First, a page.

The NFI and AUAS are using glow-in-the-dark sand to study the behaviour of glass fragments in criminal cases

NFI experts conduct scientific research to help solve complex forensic issues using innovations. Sometimes, the solution is surprisingly simple. An example is the research on how glass behaves in crimes. Experiments are often needed to study that behaviour, and these take days of work. Until a possibility to accelerate the investigation suddenly presented itself. In this case, it was something you can pick up in a hobby shop: glow-in-the-dark creative sand. ‘It can be so easy sometimes’, laughs Jaap van der Weerd, an NFI researcher. ‘Now we can test scenarios quickly and easily.’

Forensic glass study using glow-in-the-dark hobby sand. Photo: AUAS, Nicole Roelofse

Glass plays a part in a range of crimes, for instance in burglaries where the perpetrator breaks a window. ATM robberies using explosives also leave glass fragments on the perpetrator’s clothing. If there is an actual suspect, the NFI can compare the glass fragments on the clothing against the glass at the crime scene. If there is a match, the suspect has some explaining to do. As is often the case: ‘I’m not the burglar, it was someone else I rubbed up against at the bar. That’s how the glass was transferred.’ Yet how probable is that really?

The NFI wants to know how trace evidence behaves to be able to make a well-founded statement in such cases. When are traces transferred? How do you lose them? This is why the NFI started developing methods that help improve trace behaviour investigation two years ago. Starting with glass traces in a partner project with Amsterdam University Of Applied Sciences (AUAS).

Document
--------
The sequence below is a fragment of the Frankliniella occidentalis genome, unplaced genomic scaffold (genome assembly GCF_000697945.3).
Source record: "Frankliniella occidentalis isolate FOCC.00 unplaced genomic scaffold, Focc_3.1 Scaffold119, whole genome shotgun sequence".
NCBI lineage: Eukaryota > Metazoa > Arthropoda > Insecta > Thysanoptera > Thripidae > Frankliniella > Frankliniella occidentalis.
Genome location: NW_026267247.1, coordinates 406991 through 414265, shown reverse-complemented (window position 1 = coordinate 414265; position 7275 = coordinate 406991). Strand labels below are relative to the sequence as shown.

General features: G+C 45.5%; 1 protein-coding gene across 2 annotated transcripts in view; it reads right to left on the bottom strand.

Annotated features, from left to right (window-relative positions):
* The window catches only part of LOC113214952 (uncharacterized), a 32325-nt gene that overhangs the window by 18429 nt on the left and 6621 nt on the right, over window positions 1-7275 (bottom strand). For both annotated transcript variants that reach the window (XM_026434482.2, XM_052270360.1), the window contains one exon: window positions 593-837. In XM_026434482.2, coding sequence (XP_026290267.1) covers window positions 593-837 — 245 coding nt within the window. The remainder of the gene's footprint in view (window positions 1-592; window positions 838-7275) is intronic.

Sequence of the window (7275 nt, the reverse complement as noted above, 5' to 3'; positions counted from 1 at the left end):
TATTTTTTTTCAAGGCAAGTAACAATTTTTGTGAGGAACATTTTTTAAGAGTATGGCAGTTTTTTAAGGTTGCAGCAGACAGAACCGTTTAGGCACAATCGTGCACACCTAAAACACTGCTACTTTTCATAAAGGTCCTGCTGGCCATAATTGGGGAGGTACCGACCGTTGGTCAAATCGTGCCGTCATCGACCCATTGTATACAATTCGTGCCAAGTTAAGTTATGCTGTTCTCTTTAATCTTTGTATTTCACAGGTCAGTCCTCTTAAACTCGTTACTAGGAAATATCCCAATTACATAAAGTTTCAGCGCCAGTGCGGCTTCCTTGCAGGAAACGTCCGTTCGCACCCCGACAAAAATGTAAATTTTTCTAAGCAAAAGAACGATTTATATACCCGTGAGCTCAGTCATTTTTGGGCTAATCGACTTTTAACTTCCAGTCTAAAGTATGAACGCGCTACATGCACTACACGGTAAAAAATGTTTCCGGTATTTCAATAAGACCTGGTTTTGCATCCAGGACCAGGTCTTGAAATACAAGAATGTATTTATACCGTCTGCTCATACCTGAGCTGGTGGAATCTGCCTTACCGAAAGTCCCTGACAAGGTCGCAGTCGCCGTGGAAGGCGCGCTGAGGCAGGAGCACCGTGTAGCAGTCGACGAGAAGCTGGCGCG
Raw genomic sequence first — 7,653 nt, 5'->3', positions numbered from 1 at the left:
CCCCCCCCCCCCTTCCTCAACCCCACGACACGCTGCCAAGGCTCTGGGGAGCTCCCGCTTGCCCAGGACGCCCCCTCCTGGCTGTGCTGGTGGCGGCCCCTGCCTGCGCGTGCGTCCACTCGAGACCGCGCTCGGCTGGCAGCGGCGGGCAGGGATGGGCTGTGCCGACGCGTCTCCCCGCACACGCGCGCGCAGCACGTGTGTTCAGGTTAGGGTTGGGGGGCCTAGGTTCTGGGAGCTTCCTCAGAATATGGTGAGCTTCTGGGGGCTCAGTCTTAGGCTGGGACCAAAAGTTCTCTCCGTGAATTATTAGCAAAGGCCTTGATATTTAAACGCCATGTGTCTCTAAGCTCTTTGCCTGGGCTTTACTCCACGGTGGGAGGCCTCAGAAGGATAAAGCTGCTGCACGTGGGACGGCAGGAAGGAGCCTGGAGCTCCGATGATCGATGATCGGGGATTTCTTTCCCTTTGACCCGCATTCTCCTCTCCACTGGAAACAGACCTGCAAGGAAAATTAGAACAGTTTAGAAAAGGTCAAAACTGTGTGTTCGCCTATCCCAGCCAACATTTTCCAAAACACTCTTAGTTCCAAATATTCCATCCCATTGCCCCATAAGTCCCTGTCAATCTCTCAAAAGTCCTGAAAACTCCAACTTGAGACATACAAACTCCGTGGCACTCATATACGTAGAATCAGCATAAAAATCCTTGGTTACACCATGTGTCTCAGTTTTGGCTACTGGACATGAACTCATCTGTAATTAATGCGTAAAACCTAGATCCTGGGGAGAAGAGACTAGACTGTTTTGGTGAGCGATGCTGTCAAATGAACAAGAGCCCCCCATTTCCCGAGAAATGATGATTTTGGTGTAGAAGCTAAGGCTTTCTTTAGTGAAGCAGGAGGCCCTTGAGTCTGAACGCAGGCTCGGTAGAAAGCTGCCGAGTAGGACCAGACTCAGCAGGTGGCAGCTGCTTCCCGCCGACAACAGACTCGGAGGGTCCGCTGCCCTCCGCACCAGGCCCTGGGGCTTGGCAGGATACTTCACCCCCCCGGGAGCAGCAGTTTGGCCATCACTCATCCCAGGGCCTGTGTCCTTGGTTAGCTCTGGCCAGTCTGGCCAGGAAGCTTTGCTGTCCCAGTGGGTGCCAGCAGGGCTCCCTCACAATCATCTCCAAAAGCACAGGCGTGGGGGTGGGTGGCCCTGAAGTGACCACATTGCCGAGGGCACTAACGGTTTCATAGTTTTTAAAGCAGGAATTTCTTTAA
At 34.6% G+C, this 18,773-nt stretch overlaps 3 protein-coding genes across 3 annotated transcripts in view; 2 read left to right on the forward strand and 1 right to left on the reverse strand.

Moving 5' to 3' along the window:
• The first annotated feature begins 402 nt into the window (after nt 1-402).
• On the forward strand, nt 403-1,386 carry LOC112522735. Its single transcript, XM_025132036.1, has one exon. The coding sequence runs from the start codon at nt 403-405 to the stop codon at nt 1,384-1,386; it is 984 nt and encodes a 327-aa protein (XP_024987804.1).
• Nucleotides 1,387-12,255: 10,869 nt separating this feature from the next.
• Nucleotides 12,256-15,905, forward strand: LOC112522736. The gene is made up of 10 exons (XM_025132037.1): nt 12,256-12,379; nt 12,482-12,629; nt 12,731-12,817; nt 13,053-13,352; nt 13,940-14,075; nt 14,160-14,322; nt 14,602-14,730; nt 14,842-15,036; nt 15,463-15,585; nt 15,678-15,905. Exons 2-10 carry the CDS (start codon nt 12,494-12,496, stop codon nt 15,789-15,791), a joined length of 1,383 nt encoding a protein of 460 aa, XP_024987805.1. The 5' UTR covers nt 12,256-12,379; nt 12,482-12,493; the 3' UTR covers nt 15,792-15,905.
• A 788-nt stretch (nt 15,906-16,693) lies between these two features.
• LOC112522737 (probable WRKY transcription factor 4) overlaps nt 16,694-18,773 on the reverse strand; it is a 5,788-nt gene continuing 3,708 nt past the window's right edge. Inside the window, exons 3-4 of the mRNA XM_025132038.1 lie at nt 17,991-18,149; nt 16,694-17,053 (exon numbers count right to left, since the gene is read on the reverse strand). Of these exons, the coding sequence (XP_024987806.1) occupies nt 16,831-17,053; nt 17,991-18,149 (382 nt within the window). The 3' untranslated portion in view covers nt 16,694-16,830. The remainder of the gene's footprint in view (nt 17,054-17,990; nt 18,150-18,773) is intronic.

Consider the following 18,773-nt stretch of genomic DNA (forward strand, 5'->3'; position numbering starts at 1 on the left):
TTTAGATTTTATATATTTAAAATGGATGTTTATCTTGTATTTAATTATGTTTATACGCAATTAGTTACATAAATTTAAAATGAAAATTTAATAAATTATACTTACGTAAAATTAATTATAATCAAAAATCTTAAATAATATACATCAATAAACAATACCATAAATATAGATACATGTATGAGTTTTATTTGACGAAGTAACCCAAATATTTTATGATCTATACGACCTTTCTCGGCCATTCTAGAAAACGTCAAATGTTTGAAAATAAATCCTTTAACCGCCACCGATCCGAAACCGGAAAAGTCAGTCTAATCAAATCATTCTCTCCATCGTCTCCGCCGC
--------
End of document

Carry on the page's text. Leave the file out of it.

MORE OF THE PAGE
Slow going

Studying the behaviour of glass particles is complex since they are often not visible to the naked eye. ‘Reconstructions of crimes with glass traces are time-consuming when you use traditional methods’, explains Van der Weerd, a forensic microscopist at the NFI. ‘Say that we find glass fragments on the clothing of a suspect in a burglary. But that person says they are innocent and the glass particles were transferred via the coat of the real perpetrator, which hung next to his. In such a case, you want to investigate whether their story is plausible.’

Investigators then break a window so glass ends up on a coat. Then they have to shake out the coat at the lab to loosen all of the glass fragments. These are minute fragments that they then study and count under a microscope. This can take days, since it is not just glass that you shake out of the coat. There is sand as well, and they look very much the same. ‘So you have to repeat this a couple of times. You then hang the coat on a coat rack, after which you repeat the whole thing. You then study the coat that was hung against the first coat to see whether you find any glass particles, and if so, how many. Reconstructing such a scenario is slow going’, confirms the researcher.

Ingenious camera system